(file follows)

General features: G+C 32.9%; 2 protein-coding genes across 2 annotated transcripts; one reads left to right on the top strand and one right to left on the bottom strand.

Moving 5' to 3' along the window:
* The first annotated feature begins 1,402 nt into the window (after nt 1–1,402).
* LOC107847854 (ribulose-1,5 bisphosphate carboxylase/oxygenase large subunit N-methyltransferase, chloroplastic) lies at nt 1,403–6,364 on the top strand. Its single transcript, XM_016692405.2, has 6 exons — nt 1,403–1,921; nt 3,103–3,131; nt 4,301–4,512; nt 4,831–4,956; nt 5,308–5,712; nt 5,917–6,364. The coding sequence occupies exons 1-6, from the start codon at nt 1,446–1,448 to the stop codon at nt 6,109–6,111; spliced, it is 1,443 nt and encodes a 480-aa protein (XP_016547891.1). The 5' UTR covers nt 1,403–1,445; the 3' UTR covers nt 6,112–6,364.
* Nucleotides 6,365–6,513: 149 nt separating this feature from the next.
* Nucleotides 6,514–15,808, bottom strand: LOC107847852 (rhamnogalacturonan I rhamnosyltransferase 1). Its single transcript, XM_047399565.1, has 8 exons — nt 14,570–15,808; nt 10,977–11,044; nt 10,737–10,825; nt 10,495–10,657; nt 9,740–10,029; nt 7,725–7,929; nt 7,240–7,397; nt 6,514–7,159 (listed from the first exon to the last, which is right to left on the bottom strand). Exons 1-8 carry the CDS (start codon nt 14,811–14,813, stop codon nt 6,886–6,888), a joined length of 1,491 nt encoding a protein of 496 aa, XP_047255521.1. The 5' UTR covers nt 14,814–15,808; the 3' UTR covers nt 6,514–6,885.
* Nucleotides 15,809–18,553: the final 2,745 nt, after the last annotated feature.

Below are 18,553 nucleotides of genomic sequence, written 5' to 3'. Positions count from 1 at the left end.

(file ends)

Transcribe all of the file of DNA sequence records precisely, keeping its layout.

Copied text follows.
General features: G+C 32.9%; 2 protein-coding genes across 2 annotated transcripts; one reads left to right on the top strand and one right to left on the bottom strand.

Moving 5' to 3' along the window:
* The first annotated feature begins 1,402 nt into the window (after nt 1–1,402).
* LOC107847854 (ribulose-1,5 bisphosphate carboxylase/oxygenase large subunit N-methyltransferase, chloroplastic) lies at nt 1,403–6,364 on the top strand. Its single transcript, XM_016692405.2, has 6 exons — nt 1,403–1,921; nt 3,103–3,131; nt 4,301–4,512; nt 4,831–4,956; nt 5,308–5,712; nt 5,917–6,364. The coding sequence occupies exons 1-6, from the start codon at nt 1,446–1,448 to the stop codon at nt 6,109–6,111; spliced, it is 1,443 nt and encodes a 480-aa protein (XP_016547891.1). The 5' UTR covers nt 1,403–1,445; the 3' UTR covers nt 6,112–6,364.
* Nucleotides 6,365–6,513: 149 nt separating this feature from the next.
* Nucleotides 6,514–15,808, bottom strand: LOC107847852 (rhamnogalacturonan I rhamnosyltransferase 1). Its single transcript, XM_047399565.1, has 8 exons — nt 14,570–15,808; nt 10,977–11,044; nt 10,737–10,825; nt 10,495–10,657; nt 9,740–10,029; nt 7,725–7,929; nt 7,240–7,397; nt 6,514–7,159 (listed from the first exon to the last, which is right to left on the bottom strand). Exons 1-8 carry the CDS (start codon nt 14,811–14,813, stop codon nt 6,886–6,888), a joined length of 1,491 nt encoding a protein of 496 aa, XP_047255521.1. The 5' UTR covers nt 14,814–15,808; the 3' UTR covers nt 6,514–6,885.
* Nucleotides 15,809–18,553: the final 2,745 nt, after the last annotated feature.

Below are 18,553 nucleotides of genomic sequence, written 5' to 3'. Positions count from 1 at the left end.